(c) Child Tax credit, increased from $1,000 to $2,000 for each qualified child. The phase-out is $200,000 for Single and $400,000 for Married Filing Jointly. 

(d) State and local taxes. Deductions for state and local sales and property taxes may not exceed $10,000 ($5,000 for Married Filing Separately). 

(e) Home Mortgage Interest. Mortgage Interest used to buy building or improve your home decrease to $750,000 (375,000 for Married Filing Separately)for mortgage taken after 12/15/2017. 

(f) Equity Indebtedness is no longer deductible, (including any equity indebtedness prior to 1/1/2018). 

5. Itemized Deduction Limitation: 

(a) Under the new law, the Phase-Out of itemized deductions is eliminated. 

(b) The Medical expenses deductible on schedule "A" will be after 7.5% of AGI to all taxpayers including who are age of 50 or older, (keeping in mind that there are many out of pocket expenses exceed this limit including special diet expenses, such as gluten-free food & special need supplies). 

(c) The AGI limitation of charitable contribution write off is increased from 50% to 60%. 

6. Personal Exemption: 

(a) The personal exemption amount. Under the new law, for individual and their dependents are repealed for Federal only. That repeal would reduce the net benefit of the standard deduction for most of you. 

(b) The kiddie Tax. The child is allowed the standard deduction for the dependents, then the next batch of income is subject to the child's own tax rate. the child's unearned income will be taxed at the trust rates (37%). 

(c) For California Taxpayers. The personal exemption increased for single, Married Filing Separately or Head of Household taxpayers to $118, for Married/RDP Filing Jointly or surviving spouses to $236. The dependent exemption credit increased to $367 per dependent.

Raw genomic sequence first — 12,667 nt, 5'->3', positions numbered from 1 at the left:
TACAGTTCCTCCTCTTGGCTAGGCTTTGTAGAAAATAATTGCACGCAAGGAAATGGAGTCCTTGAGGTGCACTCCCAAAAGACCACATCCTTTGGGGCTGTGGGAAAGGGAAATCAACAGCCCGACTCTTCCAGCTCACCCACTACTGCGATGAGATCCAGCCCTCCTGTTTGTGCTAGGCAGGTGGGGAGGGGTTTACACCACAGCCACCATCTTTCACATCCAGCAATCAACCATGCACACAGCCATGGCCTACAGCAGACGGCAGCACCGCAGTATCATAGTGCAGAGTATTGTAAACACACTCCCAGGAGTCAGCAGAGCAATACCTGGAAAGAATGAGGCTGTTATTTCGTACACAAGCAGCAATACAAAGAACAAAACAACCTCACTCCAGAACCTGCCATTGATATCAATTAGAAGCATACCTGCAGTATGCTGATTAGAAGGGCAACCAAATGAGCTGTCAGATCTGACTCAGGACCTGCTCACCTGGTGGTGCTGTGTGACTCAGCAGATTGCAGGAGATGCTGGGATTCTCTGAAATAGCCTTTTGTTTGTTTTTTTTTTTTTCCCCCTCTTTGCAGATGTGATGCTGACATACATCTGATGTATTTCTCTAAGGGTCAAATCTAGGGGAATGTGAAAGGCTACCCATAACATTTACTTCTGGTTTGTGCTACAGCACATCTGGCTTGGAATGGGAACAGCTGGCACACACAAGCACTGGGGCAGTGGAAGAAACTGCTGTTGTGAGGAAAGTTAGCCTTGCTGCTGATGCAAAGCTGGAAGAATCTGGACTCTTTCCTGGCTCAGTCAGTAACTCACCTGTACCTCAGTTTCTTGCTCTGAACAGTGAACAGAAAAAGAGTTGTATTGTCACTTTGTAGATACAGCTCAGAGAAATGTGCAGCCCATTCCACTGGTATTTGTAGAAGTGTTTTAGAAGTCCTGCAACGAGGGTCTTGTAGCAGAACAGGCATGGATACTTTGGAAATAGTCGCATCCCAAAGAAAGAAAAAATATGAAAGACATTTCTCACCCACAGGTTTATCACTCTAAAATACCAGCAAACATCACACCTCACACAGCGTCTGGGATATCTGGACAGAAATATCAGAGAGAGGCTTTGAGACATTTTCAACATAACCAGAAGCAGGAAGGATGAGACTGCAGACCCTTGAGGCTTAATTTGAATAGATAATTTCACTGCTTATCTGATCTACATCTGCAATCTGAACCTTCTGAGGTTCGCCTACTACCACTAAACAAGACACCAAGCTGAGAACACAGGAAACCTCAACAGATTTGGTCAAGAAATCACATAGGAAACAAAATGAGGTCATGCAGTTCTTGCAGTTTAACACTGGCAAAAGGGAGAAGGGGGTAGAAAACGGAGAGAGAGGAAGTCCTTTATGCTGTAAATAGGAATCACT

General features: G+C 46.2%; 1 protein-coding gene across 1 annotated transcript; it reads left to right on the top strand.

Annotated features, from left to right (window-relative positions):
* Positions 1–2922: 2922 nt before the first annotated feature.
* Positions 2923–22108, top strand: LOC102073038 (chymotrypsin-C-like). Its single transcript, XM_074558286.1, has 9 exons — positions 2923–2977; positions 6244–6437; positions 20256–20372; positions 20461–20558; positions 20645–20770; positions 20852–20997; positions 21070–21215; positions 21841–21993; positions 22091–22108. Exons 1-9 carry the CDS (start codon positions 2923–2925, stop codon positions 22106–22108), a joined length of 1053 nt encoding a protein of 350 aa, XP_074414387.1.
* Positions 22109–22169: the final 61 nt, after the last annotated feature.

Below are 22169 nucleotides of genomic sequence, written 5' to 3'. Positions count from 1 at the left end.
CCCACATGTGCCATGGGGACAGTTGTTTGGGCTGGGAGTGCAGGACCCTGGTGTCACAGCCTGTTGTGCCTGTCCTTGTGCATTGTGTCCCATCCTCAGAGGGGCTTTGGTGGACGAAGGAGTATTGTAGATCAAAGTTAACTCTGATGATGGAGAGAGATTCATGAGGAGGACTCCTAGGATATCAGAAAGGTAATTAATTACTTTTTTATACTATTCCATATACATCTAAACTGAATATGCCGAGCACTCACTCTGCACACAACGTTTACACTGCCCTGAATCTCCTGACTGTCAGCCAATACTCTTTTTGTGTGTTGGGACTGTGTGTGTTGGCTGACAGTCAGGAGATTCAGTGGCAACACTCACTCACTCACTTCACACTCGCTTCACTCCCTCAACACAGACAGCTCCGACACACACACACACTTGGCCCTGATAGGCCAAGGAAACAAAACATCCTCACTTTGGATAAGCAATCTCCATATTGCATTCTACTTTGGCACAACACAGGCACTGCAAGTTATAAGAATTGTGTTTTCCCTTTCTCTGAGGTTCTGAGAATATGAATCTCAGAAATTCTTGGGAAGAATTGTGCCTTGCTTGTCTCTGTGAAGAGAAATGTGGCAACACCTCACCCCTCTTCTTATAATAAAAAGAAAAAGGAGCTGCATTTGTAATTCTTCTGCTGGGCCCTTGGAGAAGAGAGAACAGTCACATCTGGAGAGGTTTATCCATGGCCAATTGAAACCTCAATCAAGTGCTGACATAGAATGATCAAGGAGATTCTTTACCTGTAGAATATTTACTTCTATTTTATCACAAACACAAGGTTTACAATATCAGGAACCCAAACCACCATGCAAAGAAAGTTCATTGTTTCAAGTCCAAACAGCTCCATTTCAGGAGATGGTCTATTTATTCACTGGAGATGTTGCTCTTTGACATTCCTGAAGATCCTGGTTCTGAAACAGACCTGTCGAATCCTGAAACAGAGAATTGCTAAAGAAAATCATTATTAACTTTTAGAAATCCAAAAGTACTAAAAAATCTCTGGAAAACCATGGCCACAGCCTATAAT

7. Alimony Income. Is no longer taxable nor is it deductible for instruments executed after 12/31/2018.Therefore,it will no longer qualify as earned income for IRA contribution purposes. 

8. Federal Earned Income Tax Credit (EIC): 

For 2018 the amount of credit has increased. The maximum credit is $6,431 for taxpayers with three or more children and earned less than $48,340 ($53,930 if Married Filing Jointly); $5,716 for taxpayers with two children and earned less than $45,007 ($50,597 if Married Filing Jointly) and $3,461 with one child and earned less than $39,617 ($45,207 if Married Filing Jointly). 

The maximum credit for taxpayers without children is $519 and earned less than $15,010 ($20,600) if Married Filing Jointly). Taxpayers still get the credit even having investment income of $3,450 or less. 

9. California Earned Income Tax Credit (Cal EITC): 

(a) The credit is $223 with maximum AGI of $16,751 without children, $1,495 with maximum income of $22,322 with nne child, $2,467 with maximum income of $24,951 with Two children and $2,775 with maximum AGI of $24,951 with Three or more children. 

(b) Effective 1/1/2017 and after, for the purposes of CAEITC to include earning from Self-Employment. Accordingly, It is important to keep very good records for Self-Employer. The FTB may need bank statement and additional documentation to verify Income & Expenses. 

(c) Rental Tax Credit: 

None refundable $60 credit for single filers with an AGI less than $41,641 and $120 for Joint filers with AGI less than $83,282. 

10. Qualified Senior Head of Household Credit: 

The credit is 2% of California taxable income, with a Maximum of California AGI of $76,082. The credit Maximum is 1,434. 

11. Joint Custody Head of Household Dependent Parent Credit: 

This credit is the lesser of $469 or 30% of net Tax. 

12. Reporting Foreign Accounts: